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Religion and Political Theory: Secularism, Accommodation and The New Challenges of Religious Diversity, Edited by Jonathan Seglow and Andrew Shorten

Could Euroscepticism be a Rational Answer from the French Public to Ambivalent Political Elites?

Elites
 
Political Psychology
 
Constructivism
 
Qualitative
 
Quantitative
 
Survey Research
 
Presenter
Cyrille Thiebaut
Sciences Po Paris
Authors
Cyrille Thiebaut
Sciences Po Paris

Abstract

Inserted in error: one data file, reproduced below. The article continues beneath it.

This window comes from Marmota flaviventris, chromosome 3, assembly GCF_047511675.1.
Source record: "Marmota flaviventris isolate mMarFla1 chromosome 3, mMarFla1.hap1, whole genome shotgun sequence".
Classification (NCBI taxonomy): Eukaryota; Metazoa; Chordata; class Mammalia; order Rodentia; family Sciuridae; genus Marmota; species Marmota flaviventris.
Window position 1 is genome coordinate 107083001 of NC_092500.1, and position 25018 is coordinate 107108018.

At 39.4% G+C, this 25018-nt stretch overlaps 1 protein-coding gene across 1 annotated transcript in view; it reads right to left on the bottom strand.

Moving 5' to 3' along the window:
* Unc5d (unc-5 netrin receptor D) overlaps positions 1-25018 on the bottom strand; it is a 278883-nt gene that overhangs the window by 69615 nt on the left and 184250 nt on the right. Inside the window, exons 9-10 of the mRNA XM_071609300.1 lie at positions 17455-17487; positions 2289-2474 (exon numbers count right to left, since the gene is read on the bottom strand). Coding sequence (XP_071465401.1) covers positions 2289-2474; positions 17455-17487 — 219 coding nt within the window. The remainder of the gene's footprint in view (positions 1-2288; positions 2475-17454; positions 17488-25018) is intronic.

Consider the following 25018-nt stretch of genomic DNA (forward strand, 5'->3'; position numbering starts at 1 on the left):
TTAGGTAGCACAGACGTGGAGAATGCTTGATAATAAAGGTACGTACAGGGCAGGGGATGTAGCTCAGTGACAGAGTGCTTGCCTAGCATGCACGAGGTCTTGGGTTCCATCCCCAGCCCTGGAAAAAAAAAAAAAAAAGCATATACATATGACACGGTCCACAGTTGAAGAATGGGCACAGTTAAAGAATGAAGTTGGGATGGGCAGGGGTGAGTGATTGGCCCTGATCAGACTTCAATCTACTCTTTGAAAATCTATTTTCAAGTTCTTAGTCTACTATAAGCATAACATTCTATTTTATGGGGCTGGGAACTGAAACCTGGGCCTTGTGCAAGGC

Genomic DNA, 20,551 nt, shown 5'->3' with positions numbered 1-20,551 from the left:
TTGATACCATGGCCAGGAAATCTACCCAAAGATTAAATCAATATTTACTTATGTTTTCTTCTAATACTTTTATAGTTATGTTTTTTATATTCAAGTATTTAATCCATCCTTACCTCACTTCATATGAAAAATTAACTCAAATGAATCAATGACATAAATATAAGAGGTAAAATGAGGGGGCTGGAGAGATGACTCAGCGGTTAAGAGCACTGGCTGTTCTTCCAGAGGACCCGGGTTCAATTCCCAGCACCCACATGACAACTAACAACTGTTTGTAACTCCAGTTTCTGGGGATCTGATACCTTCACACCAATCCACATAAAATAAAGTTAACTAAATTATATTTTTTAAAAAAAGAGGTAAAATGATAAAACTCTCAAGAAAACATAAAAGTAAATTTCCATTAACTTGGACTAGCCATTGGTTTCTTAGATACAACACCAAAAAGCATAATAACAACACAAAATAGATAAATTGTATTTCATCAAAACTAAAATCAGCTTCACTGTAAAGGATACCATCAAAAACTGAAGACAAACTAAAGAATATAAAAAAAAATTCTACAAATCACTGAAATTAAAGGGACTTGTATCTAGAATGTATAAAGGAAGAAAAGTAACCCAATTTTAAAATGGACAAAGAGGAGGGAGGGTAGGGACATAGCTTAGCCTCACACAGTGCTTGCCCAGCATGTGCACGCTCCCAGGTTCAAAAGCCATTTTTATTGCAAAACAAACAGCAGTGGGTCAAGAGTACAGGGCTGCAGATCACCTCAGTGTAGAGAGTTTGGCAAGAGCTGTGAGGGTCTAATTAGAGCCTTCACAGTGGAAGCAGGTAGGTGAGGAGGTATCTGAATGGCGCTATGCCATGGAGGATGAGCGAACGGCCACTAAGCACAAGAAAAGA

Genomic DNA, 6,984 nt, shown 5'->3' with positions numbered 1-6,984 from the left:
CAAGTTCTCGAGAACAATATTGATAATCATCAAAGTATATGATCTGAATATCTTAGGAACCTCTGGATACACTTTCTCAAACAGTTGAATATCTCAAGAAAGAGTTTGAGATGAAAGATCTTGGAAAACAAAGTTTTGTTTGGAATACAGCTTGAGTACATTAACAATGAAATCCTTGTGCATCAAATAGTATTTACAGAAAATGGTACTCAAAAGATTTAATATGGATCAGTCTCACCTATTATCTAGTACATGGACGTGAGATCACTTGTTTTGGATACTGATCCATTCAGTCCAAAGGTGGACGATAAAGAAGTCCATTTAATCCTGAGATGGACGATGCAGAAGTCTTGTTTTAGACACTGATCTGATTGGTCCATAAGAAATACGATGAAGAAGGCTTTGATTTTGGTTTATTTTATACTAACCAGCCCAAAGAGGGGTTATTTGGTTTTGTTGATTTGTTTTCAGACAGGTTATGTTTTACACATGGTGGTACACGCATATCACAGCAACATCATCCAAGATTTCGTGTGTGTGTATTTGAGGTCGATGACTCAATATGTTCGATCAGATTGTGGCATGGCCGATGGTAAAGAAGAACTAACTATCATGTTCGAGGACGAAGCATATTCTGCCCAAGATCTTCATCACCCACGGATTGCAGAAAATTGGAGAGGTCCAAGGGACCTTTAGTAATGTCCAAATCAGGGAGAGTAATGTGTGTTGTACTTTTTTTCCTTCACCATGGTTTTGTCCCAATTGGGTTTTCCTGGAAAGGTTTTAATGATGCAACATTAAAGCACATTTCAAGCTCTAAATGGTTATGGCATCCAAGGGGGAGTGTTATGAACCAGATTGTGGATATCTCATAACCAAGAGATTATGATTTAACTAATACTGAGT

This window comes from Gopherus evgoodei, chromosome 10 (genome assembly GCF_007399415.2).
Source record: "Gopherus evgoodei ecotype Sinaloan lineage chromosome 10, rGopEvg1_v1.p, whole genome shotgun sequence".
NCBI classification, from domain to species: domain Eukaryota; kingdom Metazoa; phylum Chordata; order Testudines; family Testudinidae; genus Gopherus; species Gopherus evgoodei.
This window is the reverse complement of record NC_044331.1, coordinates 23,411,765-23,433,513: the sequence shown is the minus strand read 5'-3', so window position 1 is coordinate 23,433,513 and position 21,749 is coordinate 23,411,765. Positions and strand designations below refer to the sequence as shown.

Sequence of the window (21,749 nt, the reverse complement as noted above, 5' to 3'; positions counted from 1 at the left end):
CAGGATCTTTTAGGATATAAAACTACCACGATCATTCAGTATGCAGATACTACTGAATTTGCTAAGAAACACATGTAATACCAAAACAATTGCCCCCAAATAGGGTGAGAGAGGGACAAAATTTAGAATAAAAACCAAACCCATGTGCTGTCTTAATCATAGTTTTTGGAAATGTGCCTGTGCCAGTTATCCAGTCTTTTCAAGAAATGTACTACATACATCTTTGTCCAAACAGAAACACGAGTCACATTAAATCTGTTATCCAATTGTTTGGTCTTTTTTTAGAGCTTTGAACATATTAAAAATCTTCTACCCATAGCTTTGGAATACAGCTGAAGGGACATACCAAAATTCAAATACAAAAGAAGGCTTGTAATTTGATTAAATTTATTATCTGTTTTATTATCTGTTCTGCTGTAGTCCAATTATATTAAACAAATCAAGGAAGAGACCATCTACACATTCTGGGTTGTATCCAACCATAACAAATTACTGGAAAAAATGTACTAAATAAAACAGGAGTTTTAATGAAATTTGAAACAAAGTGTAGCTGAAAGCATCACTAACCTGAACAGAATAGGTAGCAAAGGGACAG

Since Maastricht, European issues have become more salient in national politics and elections. Simultaneously, the support to European Integration has decreased, and France is no exception, while Eurosceptical parties have gained more and more votes. Against this background, criticism of the EU has become legitimate and commonplace over the last two decades, spreading even among elites and parties who are not considered Eurosceptical and who declare themselves Europhile. Anti-EU parties and leaders do not reject the EU as such anymore, demanding rather “another Europe”, while pro-EU parties and leader criticize the path the EU is taking more openly. This creates an “ambivalent discursive environment”, the consequences of which on people’s opinions have yet to be studied. This paper is a first step in doing so. I will study the evolution of criticism towards the EU among the elites (especially non-Eurosceptical ones) via their speeches, and compare it with public opinion’s support, via a French European integration “mood”. Indeed, according to the “cascade model”, the executive power takes the lead when it comes to framing European issues. My focus is, on the one hand, speeches from officials from the executive branch (especially French presidents and ministers). On the other hand, I look into elected representatives’ speeches, as a proxy for political parties’ positions on the EU. Finally, I study the speeches dedicated to European affairs in the successive presidential elections since 1995. I show that there is a banalisation of Euro-criticism over time, contributing to Euroscepticism. The overall question is: does Euroscepticism from the elite follow Euroscepticism in the public, i.e. the latter making it too risky – from an electoral point of view – to openly and unconditionally support European integration? Or does the public follow its elites, picking up on some “ordinary” Eurosceptical cues from its officials?
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